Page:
The bulk_execution_affinity_t property provides nested property types and objects as described below, where:

• e denotes an executor object of type E,
• f denotes a function object of type F&&,
• s denotes a shape object of type execution::executor_shape<E>, and
• sf denotes a function object of type SF.
Nested Property Type Nested Property Name Requirements
bulk_execution_affinity_t::none_t bulk_execution_affinity_t::none A call to e.bulk_execute(f, s, sf) has no requirements on the binding of execution agents to the underlying execution resources.
bulk_execution_affinity_t::scatter_t bulk_execution_scatter_t::scatter A call to e.bulk_execute(f, s, sf) should aim to bind the created execution agents to the underlying execution resources (ordered by physical closeness) such that they are distributed equally across the execution resources in a round-robin fashion.

If the execution context associated with e is not able to bind the execution agents to the underlying execution resources as requested it should fall back to bulk_execution_affinity_t::none_t.
bulk_execution_affinity_t::compact_t bulk_execution_compact_t::compact A call to e.bulk_execute(f, s, sf) should aim to bind the created execution agents to the underlying execution resources such that they are distributed as close as possible to the execution resource of the thread of execution which created them.

If the execution context associated with e is not able to bind the execution agents to the underlying execution resources as requested it should fall back to bulk_execution_affinity_t::none_t.
bulk_execution_affinity_t::balanced_t bulk_execution_balanced_t::balanced A call to e.bulk_execute(f, s, sf) should aim to bind the created execution agents to the underlying execution resources (ordered by physical closeness) such that they are distributed equally across the execution resources in a bin packing fashion.

If the execution context associated with e is not able to bind the execution agents to the underlying execution resources as requested it should fall back to bulk_execution_affinity_t::none_t.

[Note: An implementation is free to choose how it maps individual work items to the underlying execution resources, providing it aims to achieve the requested affinity relationship. —end note]

[Note: It’s expected that the default value of bulk_execution_affinity_t for most executors be bulk_execution_affinity_t::none_t. —end note]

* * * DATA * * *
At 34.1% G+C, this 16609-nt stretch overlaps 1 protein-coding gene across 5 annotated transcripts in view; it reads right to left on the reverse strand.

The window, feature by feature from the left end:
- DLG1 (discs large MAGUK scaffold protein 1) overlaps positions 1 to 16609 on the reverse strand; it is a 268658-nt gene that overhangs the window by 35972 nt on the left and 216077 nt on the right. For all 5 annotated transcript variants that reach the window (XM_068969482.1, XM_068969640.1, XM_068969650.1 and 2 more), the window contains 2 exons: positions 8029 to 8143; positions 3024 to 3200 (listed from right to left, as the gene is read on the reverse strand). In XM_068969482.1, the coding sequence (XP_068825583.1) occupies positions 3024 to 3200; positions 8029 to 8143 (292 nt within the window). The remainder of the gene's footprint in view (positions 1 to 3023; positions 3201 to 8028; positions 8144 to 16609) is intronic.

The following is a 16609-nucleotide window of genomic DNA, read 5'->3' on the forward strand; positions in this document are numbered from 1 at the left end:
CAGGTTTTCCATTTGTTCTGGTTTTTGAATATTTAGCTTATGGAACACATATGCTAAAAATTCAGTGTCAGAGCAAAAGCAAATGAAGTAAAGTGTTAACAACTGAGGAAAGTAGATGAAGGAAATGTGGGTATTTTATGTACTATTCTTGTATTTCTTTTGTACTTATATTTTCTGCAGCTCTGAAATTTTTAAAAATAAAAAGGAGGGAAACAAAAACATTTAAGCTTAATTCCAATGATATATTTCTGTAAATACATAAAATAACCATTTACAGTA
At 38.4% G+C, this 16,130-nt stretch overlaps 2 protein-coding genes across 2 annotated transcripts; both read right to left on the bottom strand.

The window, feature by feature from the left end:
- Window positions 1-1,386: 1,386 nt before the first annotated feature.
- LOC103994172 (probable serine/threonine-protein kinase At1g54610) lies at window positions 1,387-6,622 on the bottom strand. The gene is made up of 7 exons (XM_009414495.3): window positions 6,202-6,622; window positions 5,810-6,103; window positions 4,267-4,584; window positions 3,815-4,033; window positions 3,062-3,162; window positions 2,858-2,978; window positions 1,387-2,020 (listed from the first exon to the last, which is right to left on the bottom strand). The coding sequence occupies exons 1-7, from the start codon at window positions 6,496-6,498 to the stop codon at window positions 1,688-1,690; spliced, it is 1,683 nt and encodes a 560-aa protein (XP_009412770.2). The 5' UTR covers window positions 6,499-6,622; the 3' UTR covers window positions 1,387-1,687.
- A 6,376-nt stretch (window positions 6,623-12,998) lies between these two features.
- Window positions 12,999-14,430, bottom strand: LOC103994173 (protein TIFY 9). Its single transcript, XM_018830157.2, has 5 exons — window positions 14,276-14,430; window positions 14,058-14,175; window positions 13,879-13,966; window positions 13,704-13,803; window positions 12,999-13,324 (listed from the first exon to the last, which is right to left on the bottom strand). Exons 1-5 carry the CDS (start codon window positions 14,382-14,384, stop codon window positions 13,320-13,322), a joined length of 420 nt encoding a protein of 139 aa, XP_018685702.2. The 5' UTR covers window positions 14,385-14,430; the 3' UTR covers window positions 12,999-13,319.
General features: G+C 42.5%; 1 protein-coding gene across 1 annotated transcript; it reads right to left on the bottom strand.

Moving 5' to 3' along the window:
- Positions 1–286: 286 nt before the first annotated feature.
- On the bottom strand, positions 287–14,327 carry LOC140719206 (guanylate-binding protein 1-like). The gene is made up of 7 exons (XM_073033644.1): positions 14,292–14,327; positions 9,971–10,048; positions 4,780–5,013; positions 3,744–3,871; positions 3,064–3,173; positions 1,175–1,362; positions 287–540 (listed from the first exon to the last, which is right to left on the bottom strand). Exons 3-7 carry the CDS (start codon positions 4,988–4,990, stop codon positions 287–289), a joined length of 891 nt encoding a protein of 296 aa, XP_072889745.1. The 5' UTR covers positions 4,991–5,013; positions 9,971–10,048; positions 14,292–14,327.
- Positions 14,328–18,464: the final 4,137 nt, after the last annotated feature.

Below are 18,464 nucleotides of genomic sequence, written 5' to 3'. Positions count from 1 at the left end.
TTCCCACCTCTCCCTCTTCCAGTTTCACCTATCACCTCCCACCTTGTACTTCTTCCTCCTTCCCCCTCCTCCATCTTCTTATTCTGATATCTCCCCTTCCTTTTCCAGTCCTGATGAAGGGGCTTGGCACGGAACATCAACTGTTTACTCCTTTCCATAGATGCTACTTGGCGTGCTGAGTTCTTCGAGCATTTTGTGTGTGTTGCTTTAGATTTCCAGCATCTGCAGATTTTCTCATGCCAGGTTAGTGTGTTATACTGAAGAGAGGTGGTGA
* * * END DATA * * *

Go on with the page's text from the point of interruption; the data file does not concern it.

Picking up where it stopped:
Note: The terms used for the bulk_execution_affinity_t nested properties are derived from the OpenMP properties [[33] including the Intel specific balanced affinity binding [[34] —end note]

[Note: If two executors e1 and e2 invoke a bulk execution function in order, where execution::query(e1, execution::context) == query(e2, execution::context) is true and execution::query(e1, execution::bulk_execution_affinity) == query(e2, execution::bulk_execution_affinity) is false, this will likely result in e1 binding execution agents if necessary to achieve the requested affinity pattern and then e2 rebinding to achieve the new affinity pattern. Rebinding execution agents to execution resources may take substantial time and may affect performance of subsequent code. —end note]

## Concurrency property

We propose a query-only executor property called concurrency_t which returns the maximum potential concurrency available to executor.

### Example

Below is an example (Listing 5) of querying an executor for the maximum concurrency it can provide via concurrency.

{
executor exec;

auto maxConcurrency = execution::query(exec, execution::concurrency);
}


Listing 5: Example of using the concurrency property

## Proposed Wording

The concurrency_t property (Listing 6) is a query-only property as defined in P0443 [22].

struct concurrency_t
{
static constexpr bool is_requirable = false;
static constexpr bool is_preferable = false;

using polymorphic_query_result_type = size_t;

template<class Executor>
static constexpr decltype(auto) static_query_v
= Executor::query(concurrency_t());
};


Listing 6: Proposed specification for concurrency_t

The concurrency_t property can be used only with query, which returns the maximum potential concurrency available to the executor. If the value is not well defined or not computable, 0 is returned.

The value returned from execution::query(e, concurrency_t), where e is an executor, shall not change between invocations.

[Note: The expectation here is that the maximum available concurrency for an executor as described here is equivalent to calling this_thread::hardware_concurrency() —end note]

## Execution locality intersection property

We propose a query-only executor property called execution_locality_intersection_t which returns the maximum potential concurrency that ia available to both of two executors.

### Example

Below is an example (Listing 7) of querying whether two executors have overlapping maximum concurrency using execution_locality_intersection.

{
executor_a execA;
executor_b execB;

auto concurrencyOverlap = execution::query(execA,
execution::execution_locality_intersection(execB));